Aircraft | Avro Anson

 

Airworthy Avro Anson C.21 (WD413) seen on the flightline at the May 2003 Air Show at Duxford. Operated by Air Atlantique at Coventry Airport it was originally built in 1950 as a T.21 navigational trainer and served with No.1 Air Navigation School. Following conversion to a C.21 variant it later served with RAF Bomber Command Communications Squadron and Transport Command Communications Squadron. It is displayed in the markings of Bomber Command.

 

(Picture May 2003)


   

At Duxford, the Imperial War Museum's Avro Anson I (N4877) is close to the end of a full restoration. Pictured inside Hanger 5 at Duxford, this aircraft is painted to represent an Anson that, while serving with 500 Squadron in 1940,  engaged a group of Messerschmitt BF109s. Amongst other tasks, this particular aircraft was used as a crew ferry by the RAF during World War 2. It was later flown by civilian operators as G-AMDA, serving with the Air Navigation and Trading Company, Derby Aviation and the London School of Flying. It was part of the Skyfame collection at Staverton and flew for a number of years in 206 Markings before a landing accident at Staverton late in 1972.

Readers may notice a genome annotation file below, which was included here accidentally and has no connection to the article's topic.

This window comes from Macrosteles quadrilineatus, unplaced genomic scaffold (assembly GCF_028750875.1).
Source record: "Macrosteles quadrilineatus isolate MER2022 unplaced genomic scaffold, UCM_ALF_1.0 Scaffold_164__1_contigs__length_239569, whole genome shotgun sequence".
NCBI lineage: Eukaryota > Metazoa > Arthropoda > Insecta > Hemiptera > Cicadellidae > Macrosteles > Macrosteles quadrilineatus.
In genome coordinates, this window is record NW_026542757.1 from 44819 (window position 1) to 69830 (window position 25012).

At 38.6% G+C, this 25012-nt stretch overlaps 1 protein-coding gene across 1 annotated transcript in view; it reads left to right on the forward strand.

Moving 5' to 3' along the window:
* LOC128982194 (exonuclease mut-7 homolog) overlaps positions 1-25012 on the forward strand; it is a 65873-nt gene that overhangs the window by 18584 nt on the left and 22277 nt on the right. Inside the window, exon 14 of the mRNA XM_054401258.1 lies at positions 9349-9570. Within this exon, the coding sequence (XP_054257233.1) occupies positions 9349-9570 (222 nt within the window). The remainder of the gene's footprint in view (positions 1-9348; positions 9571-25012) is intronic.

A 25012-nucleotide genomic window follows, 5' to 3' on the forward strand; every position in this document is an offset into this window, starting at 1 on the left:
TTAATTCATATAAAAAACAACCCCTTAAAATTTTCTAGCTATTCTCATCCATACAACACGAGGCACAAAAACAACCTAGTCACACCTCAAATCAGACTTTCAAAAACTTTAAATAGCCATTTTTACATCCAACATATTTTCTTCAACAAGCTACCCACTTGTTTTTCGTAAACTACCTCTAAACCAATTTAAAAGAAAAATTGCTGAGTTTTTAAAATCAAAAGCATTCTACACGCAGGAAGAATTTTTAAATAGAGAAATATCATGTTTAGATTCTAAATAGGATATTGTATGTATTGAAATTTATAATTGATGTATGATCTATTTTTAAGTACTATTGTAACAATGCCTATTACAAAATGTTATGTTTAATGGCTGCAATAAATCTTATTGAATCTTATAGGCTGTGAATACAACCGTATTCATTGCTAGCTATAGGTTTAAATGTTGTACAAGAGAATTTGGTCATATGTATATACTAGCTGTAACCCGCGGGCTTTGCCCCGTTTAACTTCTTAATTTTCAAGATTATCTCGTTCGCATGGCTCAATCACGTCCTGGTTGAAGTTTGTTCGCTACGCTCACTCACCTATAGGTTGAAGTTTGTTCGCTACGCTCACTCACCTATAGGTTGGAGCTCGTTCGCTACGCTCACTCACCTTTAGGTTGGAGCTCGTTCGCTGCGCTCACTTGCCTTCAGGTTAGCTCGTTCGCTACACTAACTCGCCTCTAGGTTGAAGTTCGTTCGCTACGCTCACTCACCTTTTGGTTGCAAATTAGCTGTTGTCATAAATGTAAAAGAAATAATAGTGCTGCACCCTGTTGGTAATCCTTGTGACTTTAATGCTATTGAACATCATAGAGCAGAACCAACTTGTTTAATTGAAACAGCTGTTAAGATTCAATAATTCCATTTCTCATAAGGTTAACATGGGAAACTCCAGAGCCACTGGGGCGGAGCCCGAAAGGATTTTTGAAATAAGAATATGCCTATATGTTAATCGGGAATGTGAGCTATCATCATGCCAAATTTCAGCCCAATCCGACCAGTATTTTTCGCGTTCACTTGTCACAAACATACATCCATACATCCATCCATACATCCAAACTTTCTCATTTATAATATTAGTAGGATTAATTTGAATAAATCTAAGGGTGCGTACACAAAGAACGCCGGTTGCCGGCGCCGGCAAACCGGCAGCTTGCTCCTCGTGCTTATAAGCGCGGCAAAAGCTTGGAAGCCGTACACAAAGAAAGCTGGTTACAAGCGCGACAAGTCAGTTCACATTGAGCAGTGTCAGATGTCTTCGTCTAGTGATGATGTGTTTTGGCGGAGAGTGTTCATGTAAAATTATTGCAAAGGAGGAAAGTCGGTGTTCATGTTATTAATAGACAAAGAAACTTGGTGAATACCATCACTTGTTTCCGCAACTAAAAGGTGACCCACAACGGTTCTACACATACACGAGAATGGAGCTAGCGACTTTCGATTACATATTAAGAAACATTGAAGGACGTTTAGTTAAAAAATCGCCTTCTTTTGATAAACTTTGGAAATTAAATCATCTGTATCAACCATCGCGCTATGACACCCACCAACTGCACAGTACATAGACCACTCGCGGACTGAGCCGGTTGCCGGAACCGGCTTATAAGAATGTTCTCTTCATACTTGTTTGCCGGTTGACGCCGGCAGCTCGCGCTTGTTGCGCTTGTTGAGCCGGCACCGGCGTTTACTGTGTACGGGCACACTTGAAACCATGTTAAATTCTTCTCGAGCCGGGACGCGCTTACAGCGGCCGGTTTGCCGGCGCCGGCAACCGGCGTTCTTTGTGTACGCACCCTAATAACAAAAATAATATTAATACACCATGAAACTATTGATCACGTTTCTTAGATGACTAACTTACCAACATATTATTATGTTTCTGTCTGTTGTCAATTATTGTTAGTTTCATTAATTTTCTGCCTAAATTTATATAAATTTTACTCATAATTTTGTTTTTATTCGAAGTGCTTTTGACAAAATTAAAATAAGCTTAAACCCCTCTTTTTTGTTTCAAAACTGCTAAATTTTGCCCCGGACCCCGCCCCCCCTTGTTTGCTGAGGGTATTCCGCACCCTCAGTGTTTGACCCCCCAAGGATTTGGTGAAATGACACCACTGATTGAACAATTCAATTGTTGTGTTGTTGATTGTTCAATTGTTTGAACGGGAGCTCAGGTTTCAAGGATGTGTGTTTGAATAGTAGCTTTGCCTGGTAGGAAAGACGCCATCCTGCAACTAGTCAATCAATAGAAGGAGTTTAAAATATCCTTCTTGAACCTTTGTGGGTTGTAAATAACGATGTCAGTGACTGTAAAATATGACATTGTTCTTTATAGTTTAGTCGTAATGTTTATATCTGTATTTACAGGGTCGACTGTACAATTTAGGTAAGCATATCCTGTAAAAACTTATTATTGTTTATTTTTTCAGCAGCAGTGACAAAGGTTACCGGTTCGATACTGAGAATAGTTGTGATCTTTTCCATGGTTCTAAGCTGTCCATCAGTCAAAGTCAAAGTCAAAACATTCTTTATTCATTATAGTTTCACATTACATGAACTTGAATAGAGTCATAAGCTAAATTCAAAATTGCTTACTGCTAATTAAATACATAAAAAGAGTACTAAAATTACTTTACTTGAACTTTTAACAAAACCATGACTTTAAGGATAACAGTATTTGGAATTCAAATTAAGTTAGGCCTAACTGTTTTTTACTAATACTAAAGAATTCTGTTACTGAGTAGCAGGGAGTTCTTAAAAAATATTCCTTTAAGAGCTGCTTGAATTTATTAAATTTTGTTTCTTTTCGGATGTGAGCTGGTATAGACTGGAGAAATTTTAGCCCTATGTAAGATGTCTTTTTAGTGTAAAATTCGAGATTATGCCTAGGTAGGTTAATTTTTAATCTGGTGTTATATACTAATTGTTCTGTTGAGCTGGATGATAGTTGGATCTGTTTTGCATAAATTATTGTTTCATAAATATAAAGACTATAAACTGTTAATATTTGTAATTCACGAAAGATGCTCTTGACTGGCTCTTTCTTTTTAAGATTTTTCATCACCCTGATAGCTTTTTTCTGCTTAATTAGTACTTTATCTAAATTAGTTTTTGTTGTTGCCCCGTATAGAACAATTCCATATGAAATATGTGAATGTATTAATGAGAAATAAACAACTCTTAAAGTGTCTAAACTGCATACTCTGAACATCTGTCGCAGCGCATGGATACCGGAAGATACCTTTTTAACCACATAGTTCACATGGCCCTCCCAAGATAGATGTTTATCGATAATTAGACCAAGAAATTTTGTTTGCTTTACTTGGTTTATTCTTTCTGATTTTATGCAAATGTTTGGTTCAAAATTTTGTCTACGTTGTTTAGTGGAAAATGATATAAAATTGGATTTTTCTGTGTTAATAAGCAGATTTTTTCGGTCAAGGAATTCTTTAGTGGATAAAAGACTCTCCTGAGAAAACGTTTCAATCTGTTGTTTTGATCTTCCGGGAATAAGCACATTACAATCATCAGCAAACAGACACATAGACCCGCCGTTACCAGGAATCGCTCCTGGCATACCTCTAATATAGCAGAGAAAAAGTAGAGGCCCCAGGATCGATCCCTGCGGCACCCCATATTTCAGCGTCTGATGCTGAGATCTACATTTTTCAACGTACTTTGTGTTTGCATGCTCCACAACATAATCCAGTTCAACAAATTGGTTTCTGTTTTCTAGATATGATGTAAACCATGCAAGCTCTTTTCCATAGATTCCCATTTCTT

(Picture May 2003)


   
Avro Anson C.19 (TX214) at the RAF Museum Cosford - Click for Full Image

Avro Anson C.19 (TX214) at the Royal Air Force Museum Cosford was built in 1945 and initially served with No.1 Ferry Unit. Further periods with Staff College Communications Flight, HQ Reserve Command Communications Squadron and Metropolitan Communications Squadron at RAF Hendon followed before in 1963 it was flown to RAF Henlow for storage as part of the RAF Museum collection . It arrived at Cosford in May 1979.

 

(Picture May 2003)


   
Avro Anson C.19 (VL348) at the Newark Air Museum - Click for Full Image

Avro Anson C.19 (VL348) at the Newark Air Museum. After serving with the Communication Flights of a variety of Groups of RAF Home Command this Anson was retired from RAF service in 1968. In the early 1970's, this aircraft was used to replace a previous Anson at Newark that had been destroyed by fire. The wings of the previous Anson were used to replace the ailing wings of VL348.

 

(Picture February 2003)

   
 

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